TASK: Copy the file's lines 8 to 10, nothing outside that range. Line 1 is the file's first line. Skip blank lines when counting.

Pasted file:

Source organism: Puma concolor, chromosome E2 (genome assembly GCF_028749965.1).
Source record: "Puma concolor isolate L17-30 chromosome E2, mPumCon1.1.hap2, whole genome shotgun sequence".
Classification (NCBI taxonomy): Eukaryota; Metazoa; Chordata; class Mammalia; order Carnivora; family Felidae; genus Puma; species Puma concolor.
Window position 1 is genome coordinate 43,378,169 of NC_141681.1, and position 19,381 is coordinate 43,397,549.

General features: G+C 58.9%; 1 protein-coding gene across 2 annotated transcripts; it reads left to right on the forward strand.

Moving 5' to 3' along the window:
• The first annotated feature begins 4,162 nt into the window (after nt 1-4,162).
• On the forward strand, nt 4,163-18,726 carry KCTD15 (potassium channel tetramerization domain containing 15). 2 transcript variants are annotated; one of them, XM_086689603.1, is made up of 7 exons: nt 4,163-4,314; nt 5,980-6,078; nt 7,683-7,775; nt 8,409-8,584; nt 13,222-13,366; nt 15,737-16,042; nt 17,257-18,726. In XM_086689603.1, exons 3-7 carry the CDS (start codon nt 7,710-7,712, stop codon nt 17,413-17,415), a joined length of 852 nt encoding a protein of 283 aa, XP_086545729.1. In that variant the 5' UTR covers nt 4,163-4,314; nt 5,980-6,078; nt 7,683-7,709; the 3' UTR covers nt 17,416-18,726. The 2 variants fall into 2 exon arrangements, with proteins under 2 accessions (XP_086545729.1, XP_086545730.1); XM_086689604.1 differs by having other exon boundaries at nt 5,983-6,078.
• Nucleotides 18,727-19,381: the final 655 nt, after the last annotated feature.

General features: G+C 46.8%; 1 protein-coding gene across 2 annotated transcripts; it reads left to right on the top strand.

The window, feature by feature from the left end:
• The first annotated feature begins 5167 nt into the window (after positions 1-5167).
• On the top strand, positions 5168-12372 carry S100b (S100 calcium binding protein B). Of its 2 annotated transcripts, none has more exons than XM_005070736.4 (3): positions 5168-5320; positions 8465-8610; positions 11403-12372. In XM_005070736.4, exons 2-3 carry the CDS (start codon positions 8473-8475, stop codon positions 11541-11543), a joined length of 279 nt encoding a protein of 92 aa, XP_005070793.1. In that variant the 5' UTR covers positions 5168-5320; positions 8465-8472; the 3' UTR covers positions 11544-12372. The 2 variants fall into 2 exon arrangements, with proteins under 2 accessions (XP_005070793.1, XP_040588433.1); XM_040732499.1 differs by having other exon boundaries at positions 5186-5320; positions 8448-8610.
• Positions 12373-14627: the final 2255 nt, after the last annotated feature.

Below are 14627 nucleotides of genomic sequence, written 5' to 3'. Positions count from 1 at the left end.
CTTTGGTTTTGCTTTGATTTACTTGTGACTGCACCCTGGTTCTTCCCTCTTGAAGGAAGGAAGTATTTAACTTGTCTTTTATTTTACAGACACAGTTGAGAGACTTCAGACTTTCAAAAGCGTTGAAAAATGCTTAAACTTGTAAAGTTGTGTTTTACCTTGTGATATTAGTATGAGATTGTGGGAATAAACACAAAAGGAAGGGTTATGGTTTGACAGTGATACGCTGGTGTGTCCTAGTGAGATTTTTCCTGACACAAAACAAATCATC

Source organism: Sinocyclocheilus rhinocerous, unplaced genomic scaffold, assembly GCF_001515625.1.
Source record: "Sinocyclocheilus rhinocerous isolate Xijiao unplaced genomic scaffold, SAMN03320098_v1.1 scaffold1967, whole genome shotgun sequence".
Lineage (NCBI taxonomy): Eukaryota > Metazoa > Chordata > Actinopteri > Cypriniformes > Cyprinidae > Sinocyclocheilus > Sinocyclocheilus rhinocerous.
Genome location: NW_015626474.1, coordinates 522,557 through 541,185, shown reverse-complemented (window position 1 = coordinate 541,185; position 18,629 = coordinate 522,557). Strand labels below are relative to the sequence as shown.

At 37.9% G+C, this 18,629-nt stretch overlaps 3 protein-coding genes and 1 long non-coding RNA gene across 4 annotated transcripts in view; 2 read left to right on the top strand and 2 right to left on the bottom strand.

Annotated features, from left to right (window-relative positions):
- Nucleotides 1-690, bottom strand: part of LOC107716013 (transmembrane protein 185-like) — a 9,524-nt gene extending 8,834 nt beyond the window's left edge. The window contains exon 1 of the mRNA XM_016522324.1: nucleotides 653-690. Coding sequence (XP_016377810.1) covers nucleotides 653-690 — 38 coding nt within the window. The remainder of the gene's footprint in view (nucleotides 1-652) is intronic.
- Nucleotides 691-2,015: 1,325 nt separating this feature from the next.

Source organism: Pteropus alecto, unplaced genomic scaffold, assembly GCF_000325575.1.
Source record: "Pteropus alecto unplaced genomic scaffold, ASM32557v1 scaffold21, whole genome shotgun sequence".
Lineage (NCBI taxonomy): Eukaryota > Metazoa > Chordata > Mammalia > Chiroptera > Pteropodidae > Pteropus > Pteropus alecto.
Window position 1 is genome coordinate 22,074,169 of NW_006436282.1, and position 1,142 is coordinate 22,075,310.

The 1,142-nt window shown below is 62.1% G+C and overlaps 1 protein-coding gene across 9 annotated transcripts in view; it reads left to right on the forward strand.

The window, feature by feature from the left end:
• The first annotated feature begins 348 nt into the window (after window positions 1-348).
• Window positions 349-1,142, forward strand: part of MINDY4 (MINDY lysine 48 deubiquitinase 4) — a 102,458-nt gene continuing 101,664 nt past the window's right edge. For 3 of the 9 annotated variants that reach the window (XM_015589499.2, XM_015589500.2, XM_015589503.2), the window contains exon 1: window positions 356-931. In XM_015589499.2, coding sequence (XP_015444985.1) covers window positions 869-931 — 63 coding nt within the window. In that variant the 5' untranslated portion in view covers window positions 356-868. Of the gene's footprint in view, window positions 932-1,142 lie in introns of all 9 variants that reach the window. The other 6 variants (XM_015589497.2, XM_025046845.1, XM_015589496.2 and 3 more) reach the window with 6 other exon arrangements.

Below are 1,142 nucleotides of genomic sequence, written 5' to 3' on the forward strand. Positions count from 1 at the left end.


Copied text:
• On the forward strand, nt 4,163-18,726 carry KCTD15 (potassium channel tetramerization domain containing 15). 2 transcript variants are annotated; one of them, XM_086689603.1, is made up of 7 exons: nt 4,163-4,314; nt 5,980-6,078; nt 7,683-7,775; nt 8,409-8,584; nt 13,222-13,366; nt 15,737-16,042; nt 17,257-18,726. In XM_086689603.1, exons 3-7 carry the CDS (start codon nt 7,710-7,712, stop codon nt 17,413-17,415), a joined length of 852 nt encoding a protein of 283 aa, XP_086545729.1. In that variant the 5' UTR covers nt 4,163-4,314; nt 5,980-6,078; nt 7,683-7,709; the 3' UTR covers nt 17,416-18,726. The 2 variants fall into 2 exon arrangements, with proteins under 2 accessions (XP_086545729.1, XP_086545730.1); XM_086689604.1 differs by having other exon boundaries at nt 5,983-6,078.
• Nucleotides 18,727-19,381: the final 655 nt, after the last annotated feature.

General features: G+C 46.8%; 1 protein-coding gene across 2 annotated transcripts; it reads left to right on the top strand.